8. toadspittle says:

    “Seems to me that these things always end up terribly one-sided.”

    ..Which, of course, Catholicism is not.
    No one would suggest that for a moment.
    Luther was certain he knew The Truth about God.
    Big mistake. He was only human – only guessing and speculating.

  9. kathleen says:

    Michael @ 9:32 yesterday

    “Modernity and Protestantism are of a piece; they rest on the same assumptions about human nature and will.
    Modernity is the offspring of Protestantism, and evidence of why (IMO) Protestantism is the most pernicious heresy that has yet existed – etcetera”

    The whole of your excellent comment yesterday coming from this basic statement of what you say here ^^ really does hit the nail on the head.
    All the now hundreds (perhaps thousands) of Protestant denominations that started off with Luther’s rebellion, were all, in a manner of speaking, rejecting the authority of the Christ’s Church to ‘have it their own way’. If Luther had been a more humble and holy man he would have stayed in the Church to fight for its purification from what he saw were clerical abuses from some of its members… perhaps even becoming one day a great saint himself! Instead he gave in to his self-pride and arrogance, leading his own immortal soul, and those of countless others on a downward spiral of error and disobedience.

    As it says in the article you link to in the Imaginative Conservative, Luther was a revolutionary, not a ‘reformer’, and the whole Protestant ‘Reformation’ was, in fact, a revolutionary Deformation that split Christendom, and was the catalyst that started off centuries of wars and strife in Europe. Even Secularism today can be seen to having its roots in this rebellion against the Church, with the, “I know best”, or “I can think for myself”, attitude.

  10. kathleen says:

    Toad @ 17:43 yesterday

    “Luther was certain he knew The Truth about God.”

    Yup, he must have been listening to the tempter, Toad, same as did our first parents, Adam and Eve! Pride has ever been the root sin of all evil.
    For this reason Our Saviour built His Church on Peter and the Apostles, to safeguard the Truth and to guide and instruct Mankind, to keep us away from building a ‘church’ of our own making.

  11. Robert says:

    The point about Luther is the support he commanded by the intellectuals of that Age. His the spark that fired the false light of the enlightenment. The Holy Sacrifice of the Mass became a Supper! The wide road was opened to the rebellion and apostacy that savaged the mystical body of Christ. Make no mistake the intellectuals were only to happy to throw off the yoke of the church and rush into the occult and hidden wisdom. It was in this pot that free masonry appeared (cloaked in the deception of having a basis in esoteric Judaism) . The membership of these enlightened materialists was from the intellectual and educated (not the common herd) its claim to internationalism found rather on these Protestant European Nations.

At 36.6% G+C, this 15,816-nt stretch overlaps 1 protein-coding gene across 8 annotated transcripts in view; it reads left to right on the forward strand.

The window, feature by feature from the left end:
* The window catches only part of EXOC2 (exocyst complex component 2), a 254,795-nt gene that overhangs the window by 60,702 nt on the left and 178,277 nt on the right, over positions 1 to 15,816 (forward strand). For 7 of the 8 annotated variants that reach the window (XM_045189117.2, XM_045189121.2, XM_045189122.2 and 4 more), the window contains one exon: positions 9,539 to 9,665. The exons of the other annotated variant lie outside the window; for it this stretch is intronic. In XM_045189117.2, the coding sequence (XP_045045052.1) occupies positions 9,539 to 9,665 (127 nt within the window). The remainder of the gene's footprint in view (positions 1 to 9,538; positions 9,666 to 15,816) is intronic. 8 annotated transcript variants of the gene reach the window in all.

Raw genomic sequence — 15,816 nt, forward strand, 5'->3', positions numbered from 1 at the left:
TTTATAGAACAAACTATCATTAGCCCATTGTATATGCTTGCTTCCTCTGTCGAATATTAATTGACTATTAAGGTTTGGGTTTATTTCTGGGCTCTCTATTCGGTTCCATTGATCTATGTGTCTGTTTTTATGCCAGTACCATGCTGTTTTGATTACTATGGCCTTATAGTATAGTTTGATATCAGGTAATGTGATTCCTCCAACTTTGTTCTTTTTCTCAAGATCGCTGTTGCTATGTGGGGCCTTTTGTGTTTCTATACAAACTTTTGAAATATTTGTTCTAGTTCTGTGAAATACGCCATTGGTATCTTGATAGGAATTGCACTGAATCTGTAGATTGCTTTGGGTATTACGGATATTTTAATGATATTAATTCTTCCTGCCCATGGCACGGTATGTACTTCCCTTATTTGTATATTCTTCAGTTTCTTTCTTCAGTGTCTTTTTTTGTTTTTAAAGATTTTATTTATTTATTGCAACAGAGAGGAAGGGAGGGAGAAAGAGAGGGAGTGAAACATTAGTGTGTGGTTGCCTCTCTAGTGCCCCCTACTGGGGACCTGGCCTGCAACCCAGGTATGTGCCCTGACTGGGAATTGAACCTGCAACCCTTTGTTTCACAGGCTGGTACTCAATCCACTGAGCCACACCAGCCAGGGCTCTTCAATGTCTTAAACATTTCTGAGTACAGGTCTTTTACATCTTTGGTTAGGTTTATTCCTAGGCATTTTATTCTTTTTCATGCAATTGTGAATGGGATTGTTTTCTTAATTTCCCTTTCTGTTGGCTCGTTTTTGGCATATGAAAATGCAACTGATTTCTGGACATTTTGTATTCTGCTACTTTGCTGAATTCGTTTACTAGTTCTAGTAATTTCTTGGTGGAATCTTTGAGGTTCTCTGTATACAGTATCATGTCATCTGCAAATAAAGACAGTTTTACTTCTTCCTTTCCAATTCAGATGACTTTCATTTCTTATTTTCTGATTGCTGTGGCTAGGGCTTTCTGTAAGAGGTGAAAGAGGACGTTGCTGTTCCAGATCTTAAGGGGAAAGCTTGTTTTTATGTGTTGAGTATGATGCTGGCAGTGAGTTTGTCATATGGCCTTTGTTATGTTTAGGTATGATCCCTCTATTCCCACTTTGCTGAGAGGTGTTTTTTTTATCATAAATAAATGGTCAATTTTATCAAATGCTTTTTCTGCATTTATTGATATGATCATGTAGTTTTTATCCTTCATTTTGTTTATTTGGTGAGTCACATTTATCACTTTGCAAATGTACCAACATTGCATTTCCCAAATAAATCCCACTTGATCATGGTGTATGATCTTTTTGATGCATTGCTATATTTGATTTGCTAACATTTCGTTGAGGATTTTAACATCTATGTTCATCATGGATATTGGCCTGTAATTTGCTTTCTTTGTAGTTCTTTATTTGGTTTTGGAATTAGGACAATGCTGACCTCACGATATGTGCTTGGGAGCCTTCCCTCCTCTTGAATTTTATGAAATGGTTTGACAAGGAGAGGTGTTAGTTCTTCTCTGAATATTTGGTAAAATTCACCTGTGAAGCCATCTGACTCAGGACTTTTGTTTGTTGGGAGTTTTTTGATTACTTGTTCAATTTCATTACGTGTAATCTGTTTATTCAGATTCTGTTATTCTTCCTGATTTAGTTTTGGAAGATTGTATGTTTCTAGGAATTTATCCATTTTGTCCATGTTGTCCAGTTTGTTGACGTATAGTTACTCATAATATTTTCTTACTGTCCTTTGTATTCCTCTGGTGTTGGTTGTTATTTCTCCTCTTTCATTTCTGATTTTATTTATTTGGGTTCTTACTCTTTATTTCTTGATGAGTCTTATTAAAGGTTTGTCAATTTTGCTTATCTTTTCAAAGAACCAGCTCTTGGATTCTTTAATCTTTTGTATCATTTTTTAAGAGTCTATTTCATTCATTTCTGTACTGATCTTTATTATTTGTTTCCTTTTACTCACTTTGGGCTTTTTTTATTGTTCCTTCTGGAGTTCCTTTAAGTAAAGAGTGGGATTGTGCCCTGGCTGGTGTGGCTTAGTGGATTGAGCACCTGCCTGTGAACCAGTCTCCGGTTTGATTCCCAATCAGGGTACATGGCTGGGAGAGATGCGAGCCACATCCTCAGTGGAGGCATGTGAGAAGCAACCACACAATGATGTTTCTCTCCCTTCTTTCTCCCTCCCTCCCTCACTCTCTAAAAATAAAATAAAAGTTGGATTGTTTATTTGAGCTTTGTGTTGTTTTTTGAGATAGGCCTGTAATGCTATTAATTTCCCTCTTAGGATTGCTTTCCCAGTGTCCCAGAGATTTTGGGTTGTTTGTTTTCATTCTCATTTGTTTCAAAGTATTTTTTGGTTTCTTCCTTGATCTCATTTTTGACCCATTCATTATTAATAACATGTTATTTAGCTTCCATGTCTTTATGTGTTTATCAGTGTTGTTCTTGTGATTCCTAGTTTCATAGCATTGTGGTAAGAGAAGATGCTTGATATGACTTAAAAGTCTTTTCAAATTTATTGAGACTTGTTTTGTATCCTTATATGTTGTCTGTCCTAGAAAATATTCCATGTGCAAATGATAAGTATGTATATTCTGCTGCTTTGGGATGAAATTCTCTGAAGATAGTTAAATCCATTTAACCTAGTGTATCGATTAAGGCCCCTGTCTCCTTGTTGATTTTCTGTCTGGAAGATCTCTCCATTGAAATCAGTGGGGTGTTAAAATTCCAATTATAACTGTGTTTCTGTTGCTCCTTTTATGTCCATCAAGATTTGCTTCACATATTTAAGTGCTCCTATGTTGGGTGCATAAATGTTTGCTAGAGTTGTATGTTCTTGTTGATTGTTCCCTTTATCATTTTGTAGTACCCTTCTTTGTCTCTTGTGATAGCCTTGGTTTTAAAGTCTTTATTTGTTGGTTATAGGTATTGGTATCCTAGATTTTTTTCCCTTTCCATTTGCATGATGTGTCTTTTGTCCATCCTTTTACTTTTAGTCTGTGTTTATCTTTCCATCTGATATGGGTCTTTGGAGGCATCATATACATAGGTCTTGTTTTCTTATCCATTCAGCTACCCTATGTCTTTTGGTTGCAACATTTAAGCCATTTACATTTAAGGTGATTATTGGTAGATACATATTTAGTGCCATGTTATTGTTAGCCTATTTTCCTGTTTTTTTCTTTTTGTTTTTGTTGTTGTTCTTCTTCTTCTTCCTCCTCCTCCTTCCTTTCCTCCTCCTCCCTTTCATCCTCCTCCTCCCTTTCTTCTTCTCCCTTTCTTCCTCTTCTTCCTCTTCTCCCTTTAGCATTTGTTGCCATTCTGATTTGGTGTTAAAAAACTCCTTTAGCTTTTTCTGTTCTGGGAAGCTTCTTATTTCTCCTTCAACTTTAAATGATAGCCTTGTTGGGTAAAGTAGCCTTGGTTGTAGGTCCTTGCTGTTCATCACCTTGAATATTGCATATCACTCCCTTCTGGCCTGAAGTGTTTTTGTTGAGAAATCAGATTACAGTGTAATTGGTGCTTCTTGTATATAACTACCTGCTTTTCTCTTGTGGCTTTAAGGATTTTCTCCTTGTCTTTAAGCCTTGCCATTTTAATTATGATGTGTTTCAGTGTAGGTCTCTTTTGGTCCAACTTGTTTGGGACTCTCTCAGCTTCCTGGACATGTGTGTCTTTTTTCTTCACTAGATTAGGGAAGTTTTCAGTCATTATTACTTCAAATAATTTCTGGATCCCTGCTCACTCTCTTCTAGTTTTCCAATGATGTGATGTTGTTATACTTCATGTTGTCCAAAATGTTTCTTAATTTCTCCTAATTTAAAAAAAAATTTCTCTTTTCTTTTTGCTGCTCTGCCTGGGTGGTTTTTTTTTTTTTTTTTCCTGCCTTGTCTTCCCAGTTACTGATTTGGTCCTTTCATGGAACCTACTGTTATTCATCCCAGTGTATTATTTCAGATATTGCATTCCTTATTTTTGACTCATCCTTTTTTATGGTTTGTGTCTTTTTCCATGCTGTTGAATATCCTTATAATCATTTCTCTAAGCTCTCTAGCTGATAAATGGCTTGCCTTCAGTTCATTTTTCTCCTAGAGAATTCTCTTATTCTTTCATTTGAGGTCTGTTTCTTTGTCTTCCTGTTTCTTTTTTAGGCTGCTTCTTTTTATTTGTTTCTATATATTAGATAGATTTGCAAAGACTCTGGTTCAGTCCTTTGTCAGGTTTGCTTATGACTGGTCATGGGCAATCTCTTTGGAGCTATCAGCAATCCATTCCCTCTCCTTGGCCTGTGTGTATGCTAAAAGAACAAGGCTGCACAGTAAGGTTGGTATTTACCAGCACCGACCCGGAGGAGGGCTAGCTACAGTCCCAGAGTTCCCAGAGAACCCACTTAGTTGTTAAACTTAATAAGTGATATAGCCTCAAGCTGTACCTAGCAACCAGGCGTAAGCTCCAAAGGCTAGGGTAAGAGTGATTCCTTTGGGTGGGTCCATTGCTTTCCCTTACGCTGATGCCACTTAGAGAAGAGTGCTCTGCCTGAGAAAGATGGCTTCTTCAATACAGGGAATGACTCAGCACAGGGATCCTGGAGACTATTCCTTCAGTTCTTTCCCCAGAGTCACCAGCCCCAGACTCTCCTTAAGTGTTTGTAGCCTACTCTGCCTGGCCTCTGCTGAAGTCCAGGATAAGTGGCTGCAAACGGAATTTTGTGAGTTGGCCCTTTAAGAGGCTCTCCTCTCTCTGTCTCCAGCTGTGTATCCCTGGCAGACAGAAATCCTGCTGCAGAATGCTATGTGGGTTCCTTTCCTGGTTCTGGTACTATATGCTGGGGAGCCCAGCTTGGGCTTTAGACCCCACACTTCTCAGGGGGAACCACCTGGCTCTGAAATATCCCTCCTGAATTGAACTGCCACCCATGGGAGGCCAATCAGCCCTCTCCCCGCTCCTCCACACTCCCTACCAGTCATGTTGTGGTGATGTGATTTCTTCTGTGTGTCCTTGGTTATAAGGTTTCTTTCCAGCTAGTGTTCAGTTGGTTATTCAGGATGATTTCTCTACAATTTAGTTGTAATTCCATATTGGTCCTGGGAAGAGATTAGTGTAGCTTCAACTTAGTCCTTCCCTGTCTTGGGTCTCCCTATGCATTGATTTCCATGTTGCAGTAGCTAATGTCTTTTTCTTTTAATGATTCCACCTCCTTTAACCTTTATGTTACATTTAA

Come the anti Christian rebellion and apostacy of France when Our Lady was replaced by Reason! See Reason replaces Revelation.
    The Faith is Dogmatic and Revealed like it or Not because God and Eternity are beyond Man’s comprehension. Reason is the old naturalism of pagan origins.
    Luther is the spark that set fire to human Reason replacing Revelation.

  12. toadspittle says:

    “(Luther’s) the spark that fired the false light of the enlightenment. “
    If it had been a “false’ spark – it would have ignited nothing, would it, Regbot?
    I like the imagery, though.
    Anyway, how do you personally* know it was false? (Never mind. l. I think it was false, too. No more point in believing in Lutheranism, than in Methodism, Muggletonianism – or in reading the entrails of dead sheep – in my book.)

    *Someone told you.

  13. Michael says:

    Kathleen @ 08:58:

    f Luther had been a more humble and holy man he would have stayed in the Church to fight for its purification from what he saw were clerical abuses from some of its members… perhaps even becoming one day a great saint himself!